Rogue Wave Strikes Cruise Ship, Killing a Passenger

Viking Cruises says one cruise ship passenger has been killed and four others injured after a large wave suddenly hit a cruise ship heading for a popular starting point for expeditions to the South. Pole.

The Viking Polaris was hit by a “rogue wave” on Tuesday at 10:40 p.m. local time while sailing toward Ushuaia, Argentina, located at the southernmost tip of South America, Viking Cruises said in a statement.

Viking Cruises did not say how the passenger was killed or provide the passenger’s name or nationality. Viking Cruises said the four injured passengers were treated by medical staff on board and their injuries were not life-threatening.

Pseudo-waves are unpredictable, often twice as large as the surrounding waves, and often come from a different direction from the surrounding wind and waves. according to the National Oceanic and Atmospheric Administration. Scientists are still trying to figure out how and when these uncommon waves form.

Ann Mah, of Topeka, Kan., told the news station WIBW that she and her husband were on board the ship when it was hit by the waves and it was “like your whole house was shaken so hard”.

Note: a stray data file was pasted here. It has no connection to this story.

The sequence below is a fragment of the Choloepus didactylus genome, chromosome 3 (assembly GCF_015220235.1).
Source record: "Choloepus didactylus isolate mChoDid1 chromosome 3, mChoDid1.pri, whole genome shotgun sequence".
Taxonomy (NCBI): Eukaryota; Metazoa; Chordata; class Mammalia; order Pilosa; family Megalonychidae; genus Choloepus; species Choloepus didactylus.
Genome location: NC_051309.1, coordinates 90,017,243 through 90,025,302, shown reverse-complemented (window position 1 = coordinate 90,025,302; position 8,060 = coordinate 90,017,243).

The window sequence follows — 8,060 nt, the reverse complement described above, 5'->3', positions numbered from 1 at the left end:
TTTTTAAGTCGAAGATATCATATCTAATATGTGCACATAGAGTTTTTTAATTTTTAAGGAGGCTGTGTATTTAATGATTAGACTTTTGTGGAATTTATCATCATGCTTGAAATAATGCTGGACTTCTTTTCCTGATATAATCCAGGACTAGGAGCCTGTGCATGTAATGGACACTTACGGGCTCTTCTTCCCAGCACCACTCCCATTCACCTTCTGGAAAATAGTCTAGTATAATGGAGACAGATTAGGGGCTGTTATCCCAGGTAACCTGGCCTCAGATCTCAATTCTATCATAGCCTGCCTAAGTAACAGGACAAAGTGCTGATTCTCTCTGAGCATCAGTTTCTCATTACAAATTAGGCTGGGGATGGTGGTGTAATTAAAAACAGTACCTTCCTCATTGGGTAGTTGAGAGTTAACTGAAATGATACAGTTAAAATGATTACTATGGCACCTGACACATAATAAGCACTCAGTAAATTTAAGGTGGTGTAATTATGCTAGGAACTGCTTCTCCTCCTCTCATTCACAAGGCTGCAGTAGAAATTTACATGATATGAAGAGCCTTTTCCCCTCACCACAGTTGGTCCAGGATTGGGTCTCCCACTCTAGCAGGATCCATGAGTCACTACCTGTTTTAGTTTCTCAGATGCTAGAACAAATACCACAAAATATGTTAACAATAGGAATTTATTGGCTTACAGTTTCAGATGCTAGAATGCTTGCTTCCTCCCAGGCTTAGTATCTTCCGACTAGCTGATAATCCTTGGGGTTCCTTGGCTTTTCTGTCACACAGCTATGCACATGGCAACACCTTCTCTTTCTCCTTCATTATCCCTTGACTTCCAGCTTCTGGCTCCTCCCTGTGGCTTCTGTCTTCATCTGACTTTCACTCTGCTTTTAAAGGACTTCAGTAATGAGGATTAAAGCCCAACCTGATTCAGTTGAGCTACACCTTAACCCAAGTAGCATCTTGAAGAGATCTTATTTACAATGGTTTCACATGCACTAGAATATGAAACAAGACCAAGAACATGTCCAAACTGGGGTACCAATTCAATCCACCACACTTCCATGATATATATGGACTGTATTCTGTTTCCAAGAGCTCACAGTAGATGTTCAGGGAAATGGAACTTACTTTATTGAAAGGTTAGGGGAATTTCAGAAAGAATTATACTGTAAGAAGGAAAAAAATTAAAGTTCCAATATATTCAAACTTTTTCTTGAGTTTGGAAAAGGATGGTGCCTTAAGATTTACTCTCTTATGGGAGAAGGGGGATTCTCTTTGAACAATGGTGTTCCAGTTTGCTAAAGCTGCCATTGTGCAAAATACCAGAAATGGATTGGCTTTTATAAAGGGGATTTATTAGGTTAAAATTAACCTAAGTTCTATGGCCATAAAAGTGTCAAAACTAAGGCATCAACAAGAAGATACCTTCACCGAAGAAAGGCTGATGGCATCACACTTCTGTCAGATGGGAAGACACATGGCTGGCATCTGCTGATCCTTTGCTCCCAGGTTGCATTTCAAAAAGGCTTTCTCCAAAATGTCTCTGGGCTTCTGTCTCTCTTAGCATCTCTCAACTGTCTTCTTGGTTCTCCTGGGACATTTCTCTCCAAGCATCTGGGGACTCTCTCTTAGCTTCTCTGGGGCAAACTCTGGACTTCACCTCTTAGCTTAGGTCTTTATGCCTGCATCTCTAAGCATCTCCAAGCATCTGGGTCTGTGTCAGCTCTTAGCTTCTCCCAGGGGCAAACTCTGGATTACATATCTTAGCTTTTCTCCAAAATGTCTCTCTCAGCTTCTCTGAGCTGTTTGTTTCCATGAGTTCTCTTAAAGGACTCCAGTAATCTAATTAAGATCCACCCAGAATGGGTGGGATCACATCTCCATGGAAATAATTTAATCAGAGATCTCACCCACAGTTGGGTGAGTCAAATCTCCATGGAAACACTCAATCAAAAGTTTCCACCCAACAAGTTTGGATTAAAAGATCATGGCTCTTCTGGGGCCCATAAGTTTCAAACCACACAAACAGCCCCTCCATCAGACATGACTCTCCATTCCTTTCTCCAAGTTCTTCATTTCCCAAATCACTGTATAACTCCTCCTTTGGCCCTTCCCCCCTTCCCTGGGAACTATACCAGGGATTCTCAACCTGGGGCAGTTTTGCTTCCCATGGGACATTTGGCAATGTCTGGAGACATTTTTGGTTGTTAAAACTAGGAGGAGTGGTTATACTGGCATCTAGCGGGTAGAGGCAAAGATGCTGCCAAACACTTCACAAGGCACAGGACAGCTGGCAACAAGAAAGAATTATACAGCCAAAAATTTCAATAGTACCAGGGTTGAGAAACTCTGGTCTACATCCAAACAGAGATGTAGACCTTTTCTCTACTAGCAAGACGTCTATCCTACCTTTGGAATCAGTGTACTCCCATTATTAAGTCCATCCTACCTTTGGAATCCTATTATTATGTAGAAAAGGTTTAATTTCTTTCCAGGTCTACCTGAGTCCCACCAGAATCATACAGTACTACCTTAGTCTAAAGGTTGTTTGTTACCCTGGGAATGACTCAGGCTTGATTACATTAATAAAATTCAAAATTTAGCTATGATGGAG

“I mean, it was just a thud,” Ms. Mah said.

Viking Polaris was launched this year and is designed to go to destinations as far away as the Antarctic Peninsula. The ship is 665 feet long and can carry 378 passengers and 256 crew members.

Viking Cruises said the ship suffered “limited damage” from the waves and arrived in Ushuaia a day after it was hit.

The tour company canceled Viking Polaris’ next scheduled trip, a 13-day journey to the Antarctic Peninsula.

“We are investigating the facts surrounding this incident and will assist the relevant authorities,” the company said.

Tourism to Antarctica has been steadily increasing increased over the past 30 years, with 74,401 people go there during the 2019-2020 season, according to the International Association of Antarctic Tour Operators. About 6,700 people went there during the 1992-93 season, according to the association.

In recent years, some observers have warned that the increase in tourism could be unsustainable and that it could threaten the safety of visitors or disrupt the fragile environment that is already stressed under the influence. of climate change.

That’s the start of Antarctica’s tourist season, coinciding with its summer season, which begins in late October or early November and typically lasts until March.

The death on board Viking Cruises this week comes after the deaths of two passengers on another cruise ship in Antarctica last month. Two passengers on the Quark Expeditions cruise ship died after one of the ship’s heavy inflatable Zodiac boats capsized near shore, Seatrade Cruise News Report.


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